Exercise by Goldilocks: One Big Lesson

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My history with exercise has 3 parts, a little bit like my 3 bodies! Good old number 3.

Part I: Active Years

For the first eleven years of my life, I really loved working out. I just didn’t know it was called “working out.”

I was a competitive gymnast and my idol was Nadia Comaneci. I watched her biographical movie, Nadia, no less than a dozen times. (Also, I am so thrilled to have found the movie on YouTube, because I’m sure my VHS has been lost in a move or 10!)

I also did tap, jazz, and ballet in ridiculous costumes (particularly the tap). If I find the photos, I will scan them. No shame. As a gymnast, I was allowed to skip ahead to the older, more experienced class. Of course I was proud of that!

After school became too much work and I had to give up gymnastics and dance, I played soccer, volleyball, and softball for my school’s teams. But I also started gaining weight, due to my emotional eating and bingeing. If you poke around here, you can see that those are still my problems.

I was S-T-R-E-S-S-E-D. School was very competitive and I’m a perfectionist. It’s a no-win situation. I dropped a lot of activity because I was studying too much and too depressed to go workout–or even take a walk– when I finished my work.

Part II: Working Out is Torture

As anyone who has been overweight knows, being the “big girl” is rarely fun. I felt ugly in almost every piece of clothing (forget a bathing suit) and it was difficult to do things with my family– which killed me. We were hiking in Colorado one summer and I complained, huffing and puffing my way up the mountain.

I got tired of it.

I joined Weight Watchers  and learned to incorporate movement in my day. I walked more places and I put in my time on the elliptical machine (which I now hate, so don’t overdo those machines). I had a strict exercise schedule and nothing got in the way of it–not even fun things.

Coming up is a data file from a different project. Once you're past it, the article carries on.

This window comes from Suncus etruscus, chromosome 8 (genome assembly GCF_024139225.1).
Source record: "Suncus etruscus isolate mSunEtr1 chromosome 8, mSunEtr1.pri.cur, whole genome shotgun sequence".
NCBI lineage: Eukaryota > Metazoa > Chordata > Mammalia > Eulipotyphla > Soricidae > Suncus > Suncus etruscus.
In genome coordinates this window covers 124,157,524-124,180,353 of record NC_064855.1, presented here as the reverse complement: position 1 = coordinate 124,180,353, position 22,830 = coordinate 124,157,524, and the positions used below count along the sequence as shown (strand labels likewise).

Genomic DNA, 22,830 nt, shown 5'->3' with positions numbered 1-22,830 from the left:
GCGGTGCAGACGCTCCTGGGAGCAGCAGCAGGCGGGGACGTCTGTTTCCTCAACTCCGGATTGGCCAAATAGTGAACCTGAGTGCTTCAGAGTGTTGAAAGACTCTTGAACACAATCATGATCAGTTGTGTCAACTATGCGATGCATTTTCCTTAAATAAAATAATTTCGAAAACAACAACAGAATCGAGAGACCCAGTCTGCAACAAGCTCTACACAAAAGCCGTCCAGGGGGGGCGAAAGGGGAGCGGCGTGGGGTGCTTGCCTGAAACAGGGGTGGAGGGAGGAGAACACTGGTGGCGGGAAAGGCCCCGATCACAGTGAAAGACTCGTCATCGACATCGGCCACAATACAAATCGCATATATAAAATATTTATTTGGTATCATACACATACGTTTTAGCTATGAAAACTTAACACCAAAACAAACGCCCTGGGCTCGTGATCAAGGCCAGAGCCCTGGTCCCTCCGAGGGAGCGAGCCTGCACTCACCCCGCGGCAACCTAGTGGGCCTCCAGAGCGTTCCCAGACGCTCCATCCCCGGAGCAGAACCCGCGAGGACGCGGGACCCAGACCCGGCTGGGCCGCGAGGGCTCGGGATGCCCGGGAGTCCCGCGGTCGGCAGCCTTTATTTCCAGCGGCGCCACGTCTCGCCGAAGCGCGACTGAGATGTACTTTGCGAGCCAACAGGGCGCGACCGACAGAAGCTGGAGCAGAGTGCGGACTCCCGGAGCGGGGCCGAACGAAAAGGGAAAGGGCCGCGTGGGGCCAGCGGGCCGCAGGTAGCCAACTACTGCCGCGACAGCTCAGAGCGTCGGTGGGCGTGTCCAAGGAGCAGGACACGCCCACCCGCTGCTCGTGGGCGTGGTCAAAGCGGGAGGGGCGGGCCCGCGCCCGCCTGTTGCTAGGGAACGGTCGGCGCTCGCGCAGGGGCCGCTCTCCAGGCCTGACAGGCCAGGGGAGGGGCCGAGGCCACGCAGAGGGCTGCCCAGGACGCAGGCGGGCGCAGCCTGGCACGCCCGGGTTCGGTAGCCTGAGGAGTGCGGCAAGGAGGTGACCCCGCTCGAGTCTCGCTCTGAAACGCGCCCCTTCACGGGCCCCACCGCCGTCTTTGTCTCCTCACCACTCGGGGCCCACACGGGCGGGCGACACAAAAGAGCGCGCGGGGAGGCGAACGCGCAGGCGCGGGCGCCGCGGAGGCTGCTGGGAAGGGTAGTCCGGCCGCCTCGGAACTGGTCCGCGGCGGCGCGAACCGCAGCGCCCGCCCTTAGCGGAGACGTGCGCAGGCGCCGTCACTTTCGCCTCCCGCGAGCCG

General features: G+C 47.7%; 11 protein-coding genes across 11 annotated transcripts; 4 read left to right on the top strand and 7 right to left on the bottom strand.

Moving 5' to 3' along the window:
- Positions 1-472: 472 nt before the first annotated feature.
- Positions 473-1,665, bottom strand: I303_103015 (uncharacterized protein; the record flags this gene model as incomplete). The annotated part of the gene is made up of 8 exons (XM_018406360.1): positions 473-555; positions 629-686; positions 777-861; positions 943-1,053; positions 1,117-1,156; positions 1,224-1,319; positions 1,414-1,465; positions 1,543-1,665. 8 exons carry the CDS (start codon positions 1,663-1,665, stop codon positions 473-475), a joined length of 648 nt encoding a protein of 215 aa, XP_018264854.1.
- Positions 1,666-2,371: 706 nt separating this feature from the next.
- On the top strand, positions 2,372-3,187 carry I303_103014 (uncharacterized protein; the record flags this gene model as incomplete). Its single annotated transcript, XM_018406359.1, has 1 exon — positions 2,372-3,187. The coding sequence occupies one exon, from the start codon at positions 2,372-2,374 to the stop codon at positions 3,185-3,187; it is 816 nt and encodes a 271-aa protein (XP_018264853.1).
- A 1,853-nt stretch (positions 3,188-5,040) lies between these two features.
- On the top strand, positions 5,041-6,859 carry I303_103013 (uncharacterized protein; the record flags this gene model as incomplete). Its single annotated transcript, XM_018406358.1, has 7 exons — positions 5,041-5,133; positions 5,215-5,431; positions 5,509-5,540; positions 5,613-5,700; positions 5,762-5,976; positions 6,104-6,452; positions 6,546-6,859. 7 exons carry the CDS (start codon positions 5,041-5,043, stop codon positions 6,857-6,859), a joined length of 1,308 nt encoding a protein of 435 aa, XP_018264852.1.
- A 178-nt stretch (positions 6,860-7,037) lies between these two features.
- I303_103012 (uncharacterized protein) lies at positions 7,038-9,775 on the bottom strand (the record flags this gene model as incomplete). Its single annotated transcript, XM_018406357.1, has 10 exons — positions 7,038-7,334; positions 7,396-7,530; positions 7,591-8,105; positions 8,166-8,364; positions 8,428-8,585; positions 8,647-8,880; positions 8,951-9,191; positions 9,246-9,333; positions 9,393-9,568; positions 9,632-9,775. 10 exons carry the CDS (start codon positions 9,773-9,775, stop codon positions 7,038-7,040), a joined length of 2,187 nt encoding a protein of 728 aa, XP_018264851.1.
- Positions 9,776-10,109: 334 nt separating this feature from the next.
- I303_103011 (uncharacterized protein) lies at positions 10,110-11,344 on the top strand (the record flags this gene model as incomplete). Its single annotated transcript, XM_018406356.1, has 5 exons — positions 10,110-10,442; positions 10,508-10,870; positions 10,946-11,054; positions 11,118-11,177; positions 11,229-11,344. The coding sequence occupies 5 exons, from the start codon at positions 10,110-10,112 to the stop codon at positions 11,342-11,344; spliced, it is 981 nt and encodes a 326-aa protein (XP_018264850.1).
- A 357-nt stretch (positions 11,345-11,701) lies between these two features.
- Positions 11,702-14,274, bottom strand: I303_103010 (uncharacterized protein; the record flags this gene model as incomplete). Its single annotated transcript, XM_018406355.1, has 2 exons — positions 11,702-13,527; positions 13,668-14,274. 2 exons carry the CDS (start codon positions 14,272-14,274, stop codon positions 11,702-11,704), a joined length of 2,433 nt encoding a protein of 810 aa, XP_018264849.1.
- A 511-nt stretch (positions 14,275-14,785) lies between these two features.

Exercise was working–I lost weight and reached my goal. But it was also torture. After a while, I hated my strict routine, but I felt trapped and thought if I stopped I would gain everything back immediately. I didn’t think there was another way to keep my new body other than by being chained to the gym.

I was wrong.

Part III: Working Out is Tough, But I Never Regret It

Fast forward 4 years. I have hormonal and metabolic damage from a combination of my previous eating disorder (In Part II) and current hypothyroidism. It blows.

I also have gained 50 pounds in the past year due to unsolved emotional eating, bingeing, and stress. I’m sure my cortisol levels would win an award. This also blows.

Working out is no picnic. I have to make myself do it.  I have to work even harder than someone without metabolic damage or a thyroid issue. So, if I can do it with all my limitations, you can, too!

There’s one big lesson I learned about exercise throughout my body battles: It Does Not Matter As Much As You Think. 

I am living proof that diet is more important– MUCH more important– than exercise. You need to get your eating habits in line and fuel it properly for your workouts before you even dream of your new body.

So why exercise?

  • Stress relief
  • Depression relief
  • Better sleep
  • Shape and tone your new body
  • Socialize (or have alone time)
  • Have more energy
  • For……fun? (If you can fathom that)

I never thought I’d say that, for me, exercise is the “EASY” part now. I have to fight the bigger body battle: food. That’s why I’m here.

If you have questions, or need recommendations, please leave me a comment and/or email me at goldilocksandthe3bodies@gmail.com! If I don’t know the answer, I’ll find it for you. 🙂



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